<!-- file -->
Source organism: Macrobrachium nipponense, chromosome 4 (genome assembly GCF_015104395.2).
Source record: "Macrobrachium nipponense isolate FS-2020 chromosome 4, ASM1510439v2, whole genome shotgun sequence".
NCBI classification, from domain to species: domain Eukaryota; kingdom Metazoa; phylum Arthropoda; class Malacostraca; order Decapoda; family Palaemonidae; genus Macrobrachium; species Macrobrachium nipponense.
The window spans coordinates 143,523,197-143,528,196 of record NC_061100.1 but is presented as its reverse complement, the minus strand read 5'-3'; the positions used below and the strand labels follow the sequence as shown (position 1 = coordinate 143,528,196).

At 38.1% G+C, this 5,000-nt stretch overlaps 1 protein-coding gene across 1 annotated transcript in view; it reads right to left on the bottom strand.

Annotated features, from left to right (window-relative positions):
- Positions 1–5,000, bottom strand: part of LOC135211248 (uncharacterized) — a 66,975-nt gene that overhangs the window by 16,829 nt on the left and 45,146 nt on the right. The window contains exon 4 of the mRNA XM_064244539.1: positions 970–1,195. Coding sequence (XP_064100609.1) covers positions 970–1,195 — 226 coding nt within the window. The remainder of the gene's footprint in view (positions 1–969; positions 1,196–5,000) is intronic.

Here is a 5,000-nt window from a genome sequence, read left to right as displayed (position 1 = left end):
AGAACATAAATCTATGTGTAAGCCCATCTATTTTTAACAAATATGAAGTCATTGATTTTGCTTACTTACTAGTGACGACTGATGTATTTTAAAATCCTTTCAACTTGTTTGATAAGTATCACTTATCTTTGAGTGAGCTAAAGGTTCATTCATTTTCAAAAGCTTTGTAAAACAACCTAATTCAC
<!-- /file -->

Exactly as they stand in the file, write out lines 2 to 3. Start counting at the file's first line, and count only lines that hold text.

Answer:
Source record: "Macrobrachium nipponense isolate FS-2020 chromosome 4, ASM1510439v2, whole genome shotgun sequence".
NCBI classification, from domain to species: domain Eukaryota; kingdom Metazoa; phylum Arthropoda; class Malacostraca; order Decapoda; family Palaemonidae; genus Macrobrachium; species Macrobrachium nipponense.